23. Wickes, Chatham
Grasping the digital nettle, Wickes has created a store designed to make DIY shopping more straightforward. For customers that means a shop that has a “browse & choose here” area close to store entrance, meaning that the usual peregrinations around the aisles that comprise a DIY store are cut short.
Shoppers can select to “browse” either using a paper catalogue at one of the mid-shop wooden desks, or to inspect the range via a tablet that is also part of the same display. For those opting to look at the more physical aspect of the shop, much of the offer is colour-coded using frames suspended overhead, acting as beacons and obviating the need to signage. This is a new take on a retail segment that tends to be steeped in tradition.
24. Marks & Spencer, Cheshire Oaks
At 148,000 sq ft this is the biggest Mark & Spencer ever built in a single go (Marble Arch is bigger, but was expanded over many years). Like other large M&S it encompasses food, homeware and fashion and is spread across two floors.
It does however make each manageable for shoppers, avoiding the ever-present danger in large spaces of visual boredom and a slight sense of being overwhelmed. It was also a showpiece for Marks & Spencer’s Plan A when it opened in 2012, as well as incorporating elements such as an illuminated series of plinths that form a mannequin catwalk on the ground floor. It remains a beacon of best practice for the retailer.
25. River Island, Bullring, Birmingham
Opened in early 2015, this store is a relocation in Birmingham’s Bullring shopping centre and the most obvious thing that marks it out from its competitors is its frontage. It is open, triple-height, and affords passing shoppers views deep into the interior of this palatial branch.
The underlying intention inside is to create a sense akin to a luxury experience without the concomitant price structure. Practically, this means on both of the two floors extensive use is made of visual merchandise props, ranging from copper-clad 1960s-style cocoon chairs to a gold-plated Tyrannosaurus Rex as the introduction to menswear on the first floor. The store also makes very good use of large format graphics.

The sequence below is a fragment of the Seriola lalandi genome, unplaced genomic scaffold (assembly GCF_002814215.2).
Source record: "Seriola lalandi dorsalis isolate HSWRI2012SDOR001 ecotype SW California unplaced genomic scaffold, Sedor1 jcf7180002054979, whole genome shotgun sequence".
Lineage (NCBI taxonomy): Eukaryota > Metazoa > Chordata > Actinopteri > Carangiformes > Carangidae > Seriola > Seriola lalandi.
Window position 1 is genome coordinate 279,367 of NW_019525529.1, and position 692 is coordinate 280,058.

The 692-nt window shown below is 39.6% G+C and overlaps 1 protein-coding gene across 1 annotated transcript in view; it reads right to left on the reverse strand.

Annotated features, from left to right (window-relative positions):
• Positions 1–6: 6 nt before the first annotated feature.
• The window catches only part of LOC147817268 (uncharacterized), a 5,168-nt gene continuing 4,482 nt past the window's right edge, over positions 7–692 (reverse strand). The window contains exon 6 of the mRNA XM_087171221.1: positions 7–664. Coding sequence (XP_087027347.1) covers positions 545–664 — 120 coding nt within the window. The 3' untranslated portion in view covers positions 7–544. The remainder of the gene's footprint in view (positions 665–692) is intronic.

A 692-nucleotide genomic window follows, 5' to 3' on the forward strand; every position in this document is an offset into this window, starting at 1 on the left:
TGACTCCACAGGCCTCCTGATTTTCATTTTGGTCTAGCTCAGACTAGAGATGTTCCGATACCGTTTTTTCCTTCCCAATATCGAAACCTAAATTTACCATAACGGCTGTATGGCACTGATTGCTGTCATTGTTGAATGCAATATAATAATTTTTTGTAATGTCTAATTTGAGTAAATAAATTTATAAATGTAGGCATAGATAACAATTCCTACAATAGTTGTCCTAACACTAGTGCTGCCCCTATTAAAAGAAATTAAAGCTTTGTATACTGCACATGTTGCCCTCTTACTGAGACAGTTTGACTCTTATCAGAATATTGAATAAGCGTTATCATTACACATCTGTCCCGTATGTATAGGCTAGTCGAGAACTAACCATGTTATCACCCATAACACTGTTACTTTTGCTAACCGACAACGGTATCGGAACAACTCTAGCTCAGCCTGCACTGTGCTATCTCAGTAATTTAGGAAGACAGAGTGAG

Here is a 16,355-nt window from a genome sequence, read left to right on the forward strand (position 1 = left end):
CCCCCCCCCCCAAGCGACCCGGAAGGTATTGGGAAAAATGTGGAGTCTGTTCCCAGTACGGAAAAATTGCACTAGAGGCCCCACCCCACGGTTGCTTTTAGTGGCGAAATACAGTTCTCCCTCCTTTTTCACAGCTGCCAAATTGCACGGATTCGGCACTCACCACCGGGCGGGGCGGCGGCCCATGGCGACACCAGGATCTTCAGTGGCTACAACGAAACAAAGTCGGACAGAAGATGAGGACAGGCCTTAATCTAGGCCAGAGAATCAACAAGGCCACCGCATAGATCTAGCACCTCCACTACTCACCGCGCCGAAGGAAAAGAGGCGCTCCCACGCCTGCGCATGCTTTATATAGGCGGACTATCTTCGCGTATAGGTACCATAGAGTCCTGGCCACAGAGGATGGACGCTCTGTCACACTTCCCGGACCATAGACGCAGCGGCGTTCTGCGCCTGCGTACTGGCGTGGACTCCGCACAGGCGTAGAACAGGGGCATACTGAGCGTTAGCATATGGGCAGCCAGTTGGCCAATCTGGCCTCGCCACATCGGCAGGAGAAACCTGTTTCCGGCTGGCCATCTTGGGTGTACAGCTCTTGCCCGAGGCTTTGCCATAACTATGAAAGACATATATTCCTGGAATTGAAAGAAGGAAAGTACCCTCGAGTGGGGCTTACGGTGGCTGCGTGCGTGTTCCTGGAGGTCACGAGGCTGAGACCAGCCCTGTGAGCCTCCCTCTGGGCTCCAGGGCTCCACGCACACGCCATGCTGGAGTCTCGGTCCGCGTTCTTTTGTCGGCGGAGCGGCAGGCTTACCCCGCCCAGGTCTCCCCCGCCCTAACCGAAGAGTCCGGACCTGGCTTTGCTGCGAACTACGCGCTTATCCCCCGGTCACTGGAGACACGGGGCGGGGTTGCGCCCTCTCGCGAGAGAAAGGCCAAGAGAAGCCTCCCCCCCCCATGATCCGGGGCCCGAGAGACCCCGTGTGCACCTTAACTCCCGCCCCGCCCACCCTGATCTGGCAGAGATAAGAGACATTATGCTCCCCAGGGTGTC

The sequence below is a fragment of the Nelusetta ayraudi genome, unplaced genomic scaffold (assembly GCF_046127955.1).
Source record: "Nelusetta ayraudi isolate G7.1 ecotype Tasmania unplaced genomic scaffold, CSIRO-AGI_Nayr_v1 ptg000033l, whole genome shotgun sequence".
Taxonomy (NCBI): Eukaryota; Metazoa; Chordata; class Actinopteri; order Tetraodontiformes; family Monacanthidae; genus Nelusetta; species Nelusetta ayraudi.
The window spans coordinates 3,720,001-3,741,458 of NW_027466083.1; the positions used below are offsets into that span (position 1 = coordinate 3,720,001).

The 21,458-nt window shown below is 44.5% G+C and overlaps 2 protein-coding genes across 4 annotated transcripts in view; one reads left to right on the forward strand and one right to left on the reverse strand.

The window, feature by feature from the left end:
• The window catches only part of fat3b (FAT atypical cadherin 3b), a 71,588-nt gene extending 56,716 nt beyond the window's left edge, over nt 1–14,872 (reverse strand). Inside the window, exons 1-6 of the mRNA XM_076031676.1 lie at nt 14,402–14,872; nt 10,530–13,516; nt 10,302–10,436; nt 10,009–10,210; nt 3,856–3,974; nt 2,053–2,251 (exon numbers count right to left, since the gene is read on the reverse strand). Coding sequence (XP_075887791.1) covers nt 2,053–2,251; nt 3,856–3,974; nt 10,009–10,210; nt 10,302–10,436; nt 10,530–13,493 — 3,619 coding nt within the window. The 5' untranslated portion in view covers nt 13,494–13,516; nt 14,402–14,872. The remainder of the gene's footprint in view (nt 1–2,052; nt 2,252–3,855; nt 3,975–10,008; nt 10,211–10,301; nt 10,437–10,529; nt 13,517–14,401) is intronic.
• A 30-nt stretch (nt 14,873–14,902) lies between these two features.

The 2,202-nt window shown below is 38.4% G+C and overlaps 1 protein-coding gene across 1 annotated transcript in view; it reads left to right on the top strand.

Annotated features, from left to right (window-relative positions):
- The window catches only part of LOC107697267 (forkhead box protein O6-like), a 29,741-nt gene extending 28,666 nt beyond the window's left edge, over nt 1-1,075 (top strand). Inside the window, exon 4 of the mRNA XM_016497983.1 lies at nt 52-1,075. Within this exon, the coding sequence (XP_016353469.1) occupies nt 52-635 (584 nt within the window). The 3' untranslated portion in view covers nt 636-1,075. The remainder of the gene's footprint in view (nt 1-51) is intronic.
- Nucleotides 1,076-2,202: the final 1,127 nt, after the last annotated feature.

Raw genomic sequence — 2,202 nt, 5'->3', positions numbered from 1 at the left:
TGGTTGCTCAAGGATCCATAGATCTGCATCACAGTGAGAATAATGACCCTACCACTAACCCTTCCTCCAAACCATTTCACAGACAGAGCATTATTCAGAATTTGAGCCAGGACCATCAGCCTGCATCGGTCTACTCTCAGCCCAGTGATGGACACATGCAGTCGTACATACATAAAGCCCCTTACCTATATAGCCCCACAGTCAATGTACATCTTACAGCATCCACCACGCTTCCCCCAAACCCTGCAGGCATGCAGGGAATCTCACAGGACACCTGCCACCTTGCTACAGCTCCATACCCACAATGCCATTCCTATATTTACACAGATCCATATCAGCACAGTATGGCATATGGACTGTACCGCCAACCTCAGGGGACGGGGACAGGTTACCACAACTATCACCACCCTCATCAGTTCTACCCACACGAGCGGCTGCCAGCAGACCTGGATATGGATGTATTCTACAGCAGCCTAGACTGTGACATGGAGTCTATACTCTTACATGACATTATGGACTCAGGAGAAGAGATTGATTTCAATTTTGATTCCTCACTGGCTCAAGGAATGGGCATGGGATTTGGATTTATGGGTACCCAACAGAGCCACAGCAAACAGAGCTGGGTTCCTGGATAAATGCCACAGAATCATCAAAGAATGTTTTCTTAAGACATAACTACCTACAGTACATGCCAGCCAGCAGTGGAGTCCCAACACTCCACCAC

26. Hunter, Regent St, London
Taking a single item, in this case an upmarket wellington boot, and then using this as the basis for a large store on one of London’s most expensive streets would seem to many to be something of a gamble. Yet that is what Hunter has done on Regent Street with a three-floor store, designed by Checkland Kindleysides, which centres on the humble rubber boot. It does so with, variously, the stone-built frontage of a Swiss chalet, a rubber pine tree plantation and a first floor filled with suspended square hedges formed from light boxes.
Everything about this store is stylised and it makes much of creating a Hunter ‘experience’.
27. Burberry, Regent Street, London
Trading from a space that was originally a cinema, Burberry’s Regent Street global flagship is an exercise in putting technology to subtle good use. This is a listed interior, so much of the fit-out had to be freestanding and not to touch the perimeter walls. Yet with what Burberry claimed was the world’s largest video screen (on which the brand’s fashion shows are screened live) and a myriad smaller interactive screens (including in the fitting rooms) this is testimony to what is possible without making the luxury shopper feel that technology has been used simply for its own sake.
28. Wyevale, Shrewsbury
As well as featuring a giant spade next to its car park, the Wyevale store in Shrewsbury has about it all that might be hoped for of a flagship garden centre and a number of additional features. This is a reworking of the original garden centre by 1960s and 70s TV gardener Percy Thrower, but when it reopened in the summer of 2015 it was almost completely different from what went before.
Today the 60,000 sq ft store includes everything from abstracted green vines, which adorn the frontage, to a Coffee Ground café, by way of leisure, cook and kids’ areas among others. The store’s appeal means it is seen as a day out as much as a haven for budding horticulturists.
29. Maison Louis Vuitton, Bond Street, London
Creating luxury stores that are claimed to be examples of the interiors of the houses of people who shop them is increasingly common, but when this massive “Maison” opened in 2010 it was a novelty and no expense was spared in its design. Practically, this means a store that has an art exhibition on its top floor, a bag wall that changes on a constant basis on ground and a pot-pourri of dark woods for the moodily lit menswear department in the basement.
Luxury can have a tendency to be a little staid in terms of store design owing to a wish not to alienate customers by shocking them, but when this outpost welcomed its first shoppers it was a reimagining of the norm.
30. Morrisons, Colindale, London
Morrisons has taken a bit of a battering over the past year or two, but the new store in Colindale, north-west London, shows how it is honing its act and is now creating stores with interiors that shoppers will want to spend time in. With its dedicated “Party” shop-in-shop, a “Market Street” featuring graphics that make their point without shouting at the shopper and with a very heavy emphasis on fresh, this is what modern supermarket retailing is all about in the UK. Couple all of this with a café that creates a space to have coffee without feeling like you are in a supermarket, when you are, and this is worth visiting just to get a sense of what a retailer can do when it pulls out the stops. This 43,000 sq ft outpost of the Bradford-based grocer opened in March 2016.